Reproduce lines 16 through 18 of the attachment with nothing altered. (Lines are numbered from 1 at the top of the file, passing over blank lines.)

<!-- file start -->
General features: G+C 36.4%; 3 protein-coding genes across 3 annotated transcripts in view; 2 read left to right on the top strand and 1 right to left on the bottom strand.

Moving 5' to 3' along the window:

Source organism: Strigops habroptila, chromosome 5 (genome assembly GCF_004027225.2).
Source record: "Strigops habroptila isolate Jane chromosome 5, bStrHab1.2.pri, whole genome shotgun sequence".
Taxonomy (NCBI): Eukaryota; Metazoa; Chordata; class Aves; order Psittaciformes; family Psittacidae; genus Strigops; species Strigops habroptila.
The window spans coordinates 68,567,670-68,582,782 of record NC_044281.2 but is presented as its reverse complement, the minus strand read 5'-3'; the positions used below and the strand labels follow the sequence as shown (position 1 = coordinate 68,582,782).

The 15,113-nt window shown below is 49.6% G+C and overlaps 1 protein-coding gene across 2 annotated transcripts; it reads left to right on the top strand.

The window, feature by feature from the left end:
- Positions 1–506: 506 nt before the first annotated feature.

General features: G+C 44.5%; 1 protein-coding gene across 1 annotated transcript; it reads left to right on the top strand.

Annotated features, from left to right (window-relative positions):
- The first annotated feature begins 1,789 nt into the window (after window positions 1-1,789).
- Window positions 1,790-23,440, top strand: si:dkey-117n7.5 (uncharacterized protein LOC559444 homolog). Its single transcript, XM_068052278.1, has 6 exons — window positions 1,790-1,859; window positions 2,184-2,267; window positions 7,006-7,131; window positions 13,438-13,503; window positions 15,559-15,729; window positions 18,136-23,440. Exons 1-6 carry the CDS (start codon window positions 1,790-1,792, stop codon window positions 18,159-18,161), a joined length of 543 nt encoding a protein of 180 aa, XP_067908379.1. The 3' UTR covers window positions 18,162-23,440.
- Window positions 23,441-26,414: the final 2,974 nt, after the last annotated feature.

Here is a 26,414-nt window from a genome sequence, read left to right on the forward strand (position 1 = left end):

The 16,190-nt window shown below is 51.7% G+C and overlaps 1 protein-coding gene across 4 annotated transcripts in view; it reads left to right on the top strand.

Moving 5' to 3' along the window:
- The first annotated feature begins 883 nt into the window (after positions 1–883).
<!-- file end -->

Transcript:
The 16,190-nt window shown below is 51.7% G+C and overlaps 1 protein-coding gene across 4 annotated transcripts in view; it reads left to right on the top strand.

Moving 5' to 3' along the window:
- The first annotated feature begins 883 nt into the window (after positions 1–883).